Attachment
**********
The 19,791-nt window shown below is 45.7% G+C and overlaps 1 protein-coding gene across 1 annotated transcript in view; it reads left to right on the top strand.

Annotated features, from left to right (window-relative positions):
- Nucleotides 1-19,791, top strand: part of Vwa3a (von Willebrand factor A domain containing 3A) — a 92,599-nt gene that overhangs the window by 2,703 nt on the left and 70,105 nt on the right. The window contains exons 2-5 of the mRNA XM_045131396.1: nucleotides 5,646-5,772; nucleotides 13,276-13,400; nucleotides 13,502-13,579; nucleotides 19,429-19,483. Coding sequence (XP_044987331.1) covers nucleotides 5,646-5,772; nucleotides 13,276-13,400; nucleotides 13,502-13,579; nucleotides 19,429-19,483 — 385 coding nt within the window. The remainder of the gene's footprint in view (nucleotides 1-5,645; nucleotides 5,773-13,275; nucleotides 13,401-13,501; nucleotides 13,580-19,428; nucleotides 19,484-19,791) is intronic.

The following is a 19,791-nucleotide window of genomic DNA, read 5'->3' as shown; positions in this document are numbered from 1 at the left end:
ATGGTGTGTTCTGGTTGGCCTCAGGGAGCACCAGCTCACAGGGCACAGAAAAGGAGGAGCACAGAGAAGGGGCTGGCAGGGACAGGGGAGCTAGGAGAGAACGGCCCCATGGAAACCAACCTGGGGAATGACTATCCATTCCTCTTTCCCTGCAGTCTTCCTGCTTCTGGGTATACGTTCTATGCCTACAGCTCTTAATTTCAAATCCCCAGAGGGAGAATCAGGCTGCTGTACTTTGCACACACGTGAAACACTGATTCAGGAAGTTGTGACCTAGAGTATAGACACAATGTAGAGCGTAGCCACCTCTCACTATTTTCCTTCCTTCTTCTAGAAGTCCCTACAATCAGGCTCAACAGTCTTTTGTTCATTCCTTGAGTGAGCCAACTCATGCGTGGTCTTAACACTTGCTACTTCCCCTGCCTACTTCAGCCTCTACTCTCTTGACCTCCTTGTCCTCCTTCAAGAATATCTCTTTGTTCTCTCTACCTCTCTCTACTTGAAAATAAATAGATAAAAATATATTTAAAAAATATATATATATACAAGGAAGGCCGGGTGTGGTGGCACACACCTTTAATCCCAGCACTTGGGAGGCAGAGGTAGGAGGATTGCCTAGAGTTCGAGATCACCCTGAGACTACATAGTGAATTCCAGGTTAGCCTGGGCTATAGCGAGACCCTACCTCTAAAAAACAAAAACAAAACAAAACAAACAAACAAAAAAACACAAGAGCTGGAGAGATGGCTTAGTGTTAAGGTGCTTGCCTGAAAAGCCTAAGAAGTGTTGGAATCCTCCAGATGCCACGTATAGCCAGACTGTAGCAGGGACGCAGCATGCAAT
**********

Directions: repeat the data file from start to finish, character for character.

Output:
The 19,791-nt window shown below is 45.7% G+C and overlaps 1 protein-coding gene across 1 annotated transcript in view; it reads left to right on the top strand.

Annotated features, from left to right (window-relative positions):
- Nucleotides 1-19,791, top strand: part of Vwa3a (von Willebrand factor A domain containing 3A) — a 92,599-nt gene that overhangs the window by 2,703 nt on the left and 70,105 nt on the right. The window contains exons 2-5 of the mRNA XM_045131396.1: nucleotides 5,646-5,772; nucleotides 13,276-13,400; nucleotides 13,502-13,579; nucleotides 19,429-19,483. Coding sequence (XP_044987331.1) covers nucleotides 5,646-5,772; nucleotides 13,276-13,400; nucleotides 13,502-13,579; nucleotides 19,429-19,483 — 385 coding nt within the window. The remainder of the gene's footprint in view (nucleotides 1-5,645; nucleotides 5,773-13,275; nucleotides 13,401-13,501; nucleotides 13,580-19,428; nucleotides 19,484-19,791) is intronic.

The following is a 19,791-nucleotide window of genomic DNA, read 5'->3' as shown; positions in this document are numbered from 1 at the left end:
ATGGTGTGTTCTGGTTGGCCTCAGGGAGCACCAGCTCACAGGGCACAGAAAAGGAGGAGCACAGAGAAGGGGCTGGCAGGGACAGGGGAGCTAGGAGAGAACGGCCCCATGGAAACCAACCTGGGGAATGACTATCCATTCCTCTTTCCCTGCAGTCTTCCTGCTTCTGGGTATACGTTCTATGCCTACAGCTCTTAATTTCAAATCCCCAGAGGGAGAATCAGGCTGCTGTACTTTGCACACACGTGAAACACTGATTCAGGAAGTTGTGACCTAGAGTATAGACACAATGTAGAGCGTAGCCACCTCTCACTATTTTCCTTCCTTCTTCTAGAAGTCCCTACAATCAGGCTCAACAGTCTTTTGTTCATTCCTTGAGTGAGCCAACTCATGCGTGGTCTTAACACTTGCTACTTCCCCTGCCTACTTCAGCCTCTACTCTCTTGACCTCCTTGTCCTCCTTCAAGAATATCTCTTTGTTCTCTCTACCTCTCTCTACTTGAAAATAAATAGATAAAAATATATTTAAAAAATATATATATATACAAGGAAGGCCGGGTGTGGTGGCACACACCTTTAATCCCAGCACTTGGGAGGCAGAGGTAGGAGGATTGCCTAGAGTTCGAGATCACCCTGAGACTACATAGTGAATTCCAGGTTAGCCTGGGCTATAGCGAGACCCTACCTCTAAAAAACAAAAACAAAACAAAACAAACAAACAAAAAAACACAAGAGCTGGAGAGATGGCTTAGTGTTAAGGTGCTTGCCTGAAAAGCCTAAGAAGTGTTGGAATCCTCCAGATGCCACGTATAGCCAGACTGTAGCAGGGACGCAGCATGCAAT